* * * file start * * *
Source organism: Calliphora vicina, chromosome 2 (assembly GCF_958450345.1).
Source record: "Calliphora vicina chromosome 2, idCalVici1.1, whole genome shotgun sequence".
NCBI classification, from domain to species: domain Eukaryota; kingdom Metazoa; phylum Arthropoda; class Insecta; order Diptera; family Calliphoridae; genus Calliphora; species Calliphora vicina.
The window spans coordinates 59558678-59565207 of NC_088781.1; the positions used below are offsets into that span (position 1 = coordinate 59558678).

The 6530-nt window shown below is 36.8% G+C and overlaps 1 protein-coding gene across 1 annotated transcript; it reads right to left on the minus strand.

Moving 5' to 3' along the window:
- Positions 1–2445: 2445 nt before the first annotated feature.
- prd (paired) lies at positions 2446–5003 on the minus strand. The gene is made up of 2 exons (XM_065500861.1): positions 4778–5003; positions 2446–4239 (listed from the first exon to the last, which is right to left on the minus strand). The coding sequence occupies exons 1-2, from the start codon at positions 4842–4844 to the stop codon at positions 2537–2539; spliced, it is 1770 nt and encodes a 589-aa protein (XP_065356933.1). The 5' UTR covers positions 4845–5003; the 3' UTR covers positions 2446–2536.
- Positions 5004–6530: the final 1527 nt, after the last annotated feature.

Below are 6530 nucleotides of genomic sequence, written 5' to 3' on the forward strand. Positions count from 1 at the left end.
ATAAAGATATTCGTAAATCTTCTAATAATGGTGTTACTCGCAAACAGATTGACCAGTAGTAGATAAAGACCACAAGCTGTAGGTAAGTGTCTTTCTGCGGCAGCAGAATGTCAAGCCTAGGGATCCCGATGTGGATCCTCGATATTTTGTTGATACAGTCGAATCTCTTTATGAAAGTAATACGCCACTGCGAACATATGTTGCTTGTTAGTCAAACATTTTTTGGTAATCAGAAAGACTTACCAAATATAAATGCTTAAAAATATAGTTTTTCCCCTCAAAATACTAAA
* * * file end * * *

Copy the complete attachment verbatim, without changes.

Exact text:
Source organism: Calliphora vicina, chromosome 2 (assembly GCF_958450345.1).
Source record: "Calliphora vicina chromosome 2, idCalVici1.1, whole genome shotgun sequence".
NCBI classification, from domain to species: domain Eukaryota; kingdom Metazoa; phylum Arthropoda; class Insecta; order Diptera; family Calliphoridae; genus Calliphora; species Calliphora vicina.
The window spans coordinates 59558678-59565207 of NC_088781.1; the positions used below are offsets into that span (position 1 = coordinate 59558678).

The 6530-nt window shown below is 36.8% G+C and overlaps 1 protein-coding gene across 1 annotated transcript; it reads right to left on the minus strand.

Moving 5' to 3' along the window:
- Positions 1–2445: 2445 nt before the first annotated feature.
- prd (paired) lies at positions 2446–5003 on the minus strand. The gene is made up of 2 exons (XM_065500861.1): positions 4778–5003; positions 2446–4239 (listed from the first exon to the last, which is right to left on the minus strand). The coding sequence occupies exons 1-2, from the start codon at positions 4842–4844 to the stop codon at positions 2537–2539; spliced, it is 1770 nt and encodes a 589-aa protein (XP_065356933.1). The 5' UTR covers positions 4845–5003; the 3' UTR covers positions 2446–2536.
- Positions 5004–6530: the final 1527 nt, after the last annotated feature.

Below are 6530 nucleotides of genomic sequence, written 5' to 3' on the forward strand. Positions count from 1 at the left end.
ATAAAGATATTCGTAAATCTTCTAATAATGGTGTTACTCGCAAACAGATTGACCAGTAGTAGATAAAGACCACAAGCTGTAGGTAAGTGTCTTTCTGCGGCAGCAGAATGTCAAGCCTAGGGATCCCGATGTGGATCCTCGATATTTTGTTGATACAGTCGAATCTCTTTATGAAAGTAATACGCCACTGCGAACATATGTTGCTTGTTAGTCAAACATTTTTTGGTAATCAGAAAGACTTACCAAATATAAATGCTTAAAAATATAGTTTTTCCCCTCAAAATACTAAA